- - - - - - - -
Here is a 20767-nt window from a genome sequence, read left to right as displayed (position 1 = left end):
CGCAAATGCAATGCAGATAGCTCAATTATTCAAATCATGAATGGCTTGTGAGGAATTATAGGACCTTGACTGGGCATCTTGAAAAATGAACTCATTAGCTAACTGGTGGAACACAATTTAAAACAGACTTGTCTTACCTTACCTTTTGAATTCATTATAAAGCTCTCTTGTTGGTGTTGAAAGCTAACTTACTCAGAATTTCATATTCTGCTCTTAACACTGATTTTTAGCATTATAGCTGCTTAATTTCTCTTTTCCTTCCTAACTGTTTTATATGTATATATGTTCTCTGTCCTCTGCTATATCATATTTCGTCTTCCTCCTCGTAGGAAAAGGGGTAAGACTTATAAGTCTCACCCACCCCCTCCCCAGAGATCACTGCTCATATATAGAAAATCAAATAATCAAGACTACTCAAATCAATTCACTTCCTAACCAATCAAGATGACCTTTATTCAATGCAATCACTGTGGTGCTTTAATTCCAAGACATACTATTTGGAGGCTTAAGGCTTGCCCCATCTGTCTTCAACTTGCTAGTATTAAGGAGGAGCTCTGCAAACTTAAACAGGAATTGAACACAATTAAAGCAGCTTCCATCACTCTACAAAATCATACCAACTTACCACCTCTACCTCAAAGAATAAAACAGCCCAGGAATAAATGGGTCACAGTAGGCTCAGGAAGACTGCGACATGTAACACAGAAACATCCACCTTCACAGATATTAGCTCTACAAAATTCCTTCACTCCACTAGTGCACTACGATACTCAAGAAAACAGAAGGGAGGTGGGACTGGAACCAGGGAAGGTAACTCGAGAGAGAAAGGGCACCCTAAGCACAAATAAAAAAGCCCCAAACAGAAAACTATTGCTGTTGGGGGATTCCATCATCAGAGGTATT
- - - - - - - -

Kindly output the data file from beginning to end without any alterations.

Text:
Here is a 20767-nt window from a genome sequence, read left to right as displayed (position 1 = left end):
CGCAAATGCAATGCAGATAGCTCAATTATTCAAATCATGAATGGCTTGTGAGGAATTATAGGACCTTGACTGGGCATCTTGAAAAATGAACTCATTAGCTAACTGGTGGAACACAATTTAAAACAGACTTGTCTTACCTTACCTTTTGAATTCATTATAAAGCTCTCTTGTTGGTGTTGAAAGCTAACTTACTCAGAATTTCATATTCTGCTCTTAACACTGATTTTTAGCATTATAGCTGCTTAATTTCTCTTTTCCTTCCTAACTGTTTTATATGTATATATGTTCTCTGTCCTCTGCTATATCATATTTCGTCTTCCTCCTCGTAGGAAAAGGGGTAAGACTTATAAGTCTCACCCACCCCCTCCCCAGAGATCACTGCTCATATATAGAAAATCAAATAATCAAGACTACTCAAATCAATTCACTTCCTAACCAATCAAGATGACCTTTATTCAATGCAATCACTGTGGTGCTTTAATTCCAAGACATACTATTTGGAGGCTTAAGGCTTGCCCCATCTGTCTTCAACTTGCTAGTATTAAGGAGGAGCTCTGCAAACTTAAACAGGAATTGAACACAATTAAAGCAGCTTCCATCACTCTACAAAATCATACCAACTTACCACCTCTACCTCAAAGAATAAAACAGCCCAGGAATAAATGGGTCACAGTAGGCTCAGGAAGACTGCGACATGTAACACAGAAACATCCACCTTCACAGATATTAGCTCTACAAAATTCCTTCACTCCACTAGTGCACTACGATACTCAAGAAAACAGAAGGGAGGTGGGACTGGAACCAGGGAAGGTAACTCGAGAGAGAAAGGGCACCCTAAGCACAAATAAAAAAGCCCCAAACAGAAAACTATTGCTGTTGGGGGATTCCATCATCAGAGGTATT